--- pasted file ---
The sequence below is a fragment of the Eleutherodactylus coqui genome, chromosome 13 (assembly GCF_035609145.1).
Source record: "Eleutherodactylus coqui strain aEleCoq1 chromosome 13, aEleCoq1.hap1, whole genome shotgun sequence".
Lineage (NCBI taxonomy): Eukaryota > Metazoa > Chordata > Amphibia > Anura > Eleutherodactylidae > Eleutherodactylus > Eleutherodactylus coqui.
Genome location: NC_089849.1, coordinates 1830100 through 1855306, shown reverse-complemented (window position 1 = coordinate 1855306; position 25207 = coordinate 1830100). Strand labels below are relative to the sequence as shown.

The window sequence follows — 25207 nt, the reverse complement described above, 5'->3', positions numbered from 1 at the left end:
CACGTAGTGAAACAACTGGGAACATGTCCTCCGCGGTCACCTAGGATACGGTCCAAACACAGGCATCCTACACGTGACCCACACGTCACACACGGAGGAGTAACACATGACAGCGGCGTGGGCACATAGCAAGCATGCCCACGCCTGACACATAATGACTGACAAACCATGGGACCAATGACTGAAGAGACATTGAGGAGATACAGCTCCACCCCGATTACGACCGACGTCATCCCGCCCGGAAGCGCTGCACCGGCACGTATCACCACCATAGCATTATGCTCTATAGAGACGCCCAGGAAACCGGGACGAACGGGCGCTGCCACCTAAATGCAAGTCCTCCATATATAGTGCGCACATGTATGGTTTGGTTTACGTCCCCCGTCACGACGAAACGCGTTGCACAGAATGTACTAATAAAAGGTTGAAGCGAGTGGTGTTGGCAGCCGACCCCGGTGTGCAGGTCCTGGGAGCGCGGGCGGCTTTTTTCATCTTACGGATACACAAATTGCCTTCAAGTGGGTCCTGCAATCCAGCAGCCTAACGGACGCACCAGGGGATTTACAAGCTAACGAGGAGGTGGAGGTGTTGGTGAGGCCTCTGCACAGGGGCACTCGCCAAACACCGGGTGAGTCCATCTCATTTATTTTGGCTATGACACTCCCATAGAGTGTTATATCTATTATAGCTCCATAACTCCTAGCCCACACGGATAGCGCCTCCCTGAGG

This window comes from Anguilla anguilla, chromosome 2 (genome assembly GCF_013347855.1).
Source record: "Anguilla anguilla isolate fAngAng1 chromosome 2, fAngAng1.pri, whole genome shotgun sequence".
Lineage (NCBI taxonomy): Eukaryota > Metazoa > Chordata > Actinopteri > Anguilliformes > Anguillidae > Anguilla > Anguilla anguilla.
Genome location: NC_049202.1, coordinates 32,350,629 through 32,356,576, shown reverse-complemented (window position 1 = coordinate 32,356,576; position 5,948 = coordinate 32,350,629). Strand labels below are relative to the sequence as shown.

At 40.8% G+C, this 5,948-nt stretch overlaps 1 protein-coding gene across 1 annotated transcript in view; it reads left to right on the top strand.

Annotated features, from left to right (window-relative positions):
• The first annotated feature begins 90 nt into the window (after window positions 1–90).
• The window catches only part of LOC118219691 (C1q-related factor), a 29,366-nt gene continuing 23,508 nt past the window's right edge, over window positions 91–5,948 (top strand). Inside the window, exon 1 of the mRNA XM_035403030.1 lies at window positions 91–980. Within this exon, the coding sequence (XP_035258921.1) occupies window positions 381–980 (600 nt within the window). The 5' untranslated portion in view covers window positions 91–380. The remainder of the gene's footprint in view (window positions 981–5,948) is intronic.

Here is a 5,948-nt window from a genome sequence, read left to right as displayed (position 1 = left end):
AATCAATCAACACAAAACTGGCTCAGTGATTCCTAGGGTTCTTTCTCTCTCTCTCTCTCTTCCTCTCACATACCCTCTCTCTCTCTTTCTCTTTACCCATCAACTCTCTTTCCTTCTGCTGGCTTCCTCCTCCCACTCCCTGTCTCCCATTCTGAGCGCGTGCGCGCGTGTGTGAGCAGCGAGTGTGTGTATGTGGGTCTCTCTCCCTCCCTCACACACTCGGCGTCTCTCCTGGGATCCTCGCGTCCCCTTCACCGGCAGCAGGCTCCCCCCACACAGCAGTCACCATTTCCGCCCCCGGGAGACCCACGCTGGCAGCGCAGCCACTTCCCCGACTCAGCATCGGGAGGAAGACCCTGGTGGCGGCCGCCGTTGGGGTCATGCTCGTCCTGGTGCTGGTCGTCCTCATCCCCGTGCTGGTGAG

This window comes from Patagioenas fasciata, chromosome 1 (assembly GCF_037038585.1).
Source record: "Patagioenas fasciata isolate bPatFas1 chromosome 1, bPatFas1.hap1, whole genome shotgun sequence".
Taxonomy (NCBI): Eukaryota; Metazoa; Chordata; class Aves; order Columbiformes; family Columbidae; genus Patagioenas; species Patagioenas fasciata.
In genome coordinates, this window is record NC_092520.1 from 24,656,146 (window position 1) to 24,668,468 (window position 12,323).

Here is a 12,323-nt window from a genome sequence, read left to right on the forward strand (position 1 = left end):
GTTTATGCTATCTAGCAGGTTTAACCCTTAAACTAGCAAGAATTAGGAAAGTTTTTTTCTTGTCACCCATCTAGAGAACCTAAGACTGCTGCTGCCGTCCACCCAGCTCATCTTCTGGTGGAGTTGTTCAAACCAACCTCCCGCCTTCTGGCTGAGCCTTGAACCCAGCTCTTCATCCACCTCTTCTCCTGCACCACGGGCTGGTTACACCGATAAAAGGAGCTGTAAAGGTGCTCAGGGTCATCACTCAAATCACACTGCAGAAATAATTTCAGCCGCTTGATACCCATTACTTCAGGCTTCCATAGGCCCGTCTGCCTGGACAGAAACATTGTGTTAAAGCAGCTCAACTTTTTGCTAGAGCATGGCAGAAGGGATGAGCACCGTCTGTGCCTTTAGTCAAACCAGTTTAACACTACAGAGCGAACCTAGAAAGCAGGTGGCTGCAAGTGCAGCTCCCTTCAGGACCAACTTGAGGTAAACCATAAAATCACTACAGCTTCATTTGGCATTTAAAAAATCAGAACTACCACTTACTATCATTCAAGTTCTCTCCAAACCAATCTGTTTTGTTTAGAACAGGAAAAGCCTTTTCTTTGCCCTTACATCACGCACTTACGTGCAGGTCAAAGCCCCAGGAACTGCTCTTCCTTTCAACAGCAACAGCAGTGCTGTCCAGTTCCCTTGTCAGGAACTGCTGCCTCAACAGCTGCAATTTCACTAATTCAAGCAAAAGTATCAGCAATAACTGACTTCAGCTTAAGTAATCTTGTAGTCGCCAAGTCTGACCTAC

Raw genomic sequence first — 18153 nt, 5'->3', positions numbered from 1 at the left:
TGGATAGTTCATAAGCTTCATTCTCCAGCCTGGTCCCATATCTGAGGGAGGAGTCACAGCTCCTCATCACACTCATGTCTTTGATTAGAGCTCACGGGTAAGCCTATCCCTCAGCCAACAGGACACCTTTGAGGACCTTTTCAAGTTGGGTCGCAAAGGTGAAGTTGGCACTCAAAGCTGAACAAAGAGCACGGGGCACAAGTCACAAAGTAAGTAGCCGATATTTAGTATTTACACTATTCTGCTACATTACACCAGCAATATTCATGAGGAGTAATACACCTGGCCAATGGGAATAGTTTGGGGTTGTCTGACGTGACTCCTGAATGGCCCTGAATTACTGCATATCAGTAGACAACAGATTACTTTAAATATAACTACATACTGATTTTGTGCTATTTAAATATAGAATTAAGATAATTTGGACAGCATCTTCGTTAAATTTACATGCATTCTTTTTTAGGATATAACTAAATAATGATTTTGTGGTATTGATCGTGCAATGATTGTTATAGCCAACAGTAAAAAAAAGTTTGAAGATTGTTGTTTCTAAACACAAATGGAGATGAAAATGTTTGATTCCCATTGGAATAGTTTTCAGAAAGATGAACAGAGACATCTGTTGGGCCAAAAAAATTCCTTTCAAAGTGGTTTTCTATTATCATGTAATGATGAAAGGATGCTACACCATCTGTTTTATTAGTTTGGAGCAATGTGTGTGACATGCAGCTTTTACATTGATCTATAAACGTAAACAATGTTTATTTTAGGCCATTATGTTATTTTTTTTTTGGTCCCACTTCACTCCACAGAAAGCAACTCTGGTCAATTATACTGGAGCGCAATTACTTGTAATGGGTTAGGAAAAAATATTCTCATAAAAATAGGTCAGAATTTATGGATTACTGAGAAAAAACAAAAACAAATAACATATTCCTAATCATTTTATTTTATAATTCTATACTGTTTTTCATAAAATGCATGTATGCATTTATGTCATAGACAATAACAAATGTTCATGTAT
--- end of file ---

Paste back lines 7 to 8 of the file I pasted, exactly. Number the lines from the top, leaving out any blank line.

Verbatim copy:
This window comes from Anguilla anguilla, chromosome 2 (genome assembly GCF_013347855.1).
Source record: "Anguilla anguilla isolate fAngAng1 chromosome 2, fAngAng1.pri, whole genome shotgun sequence".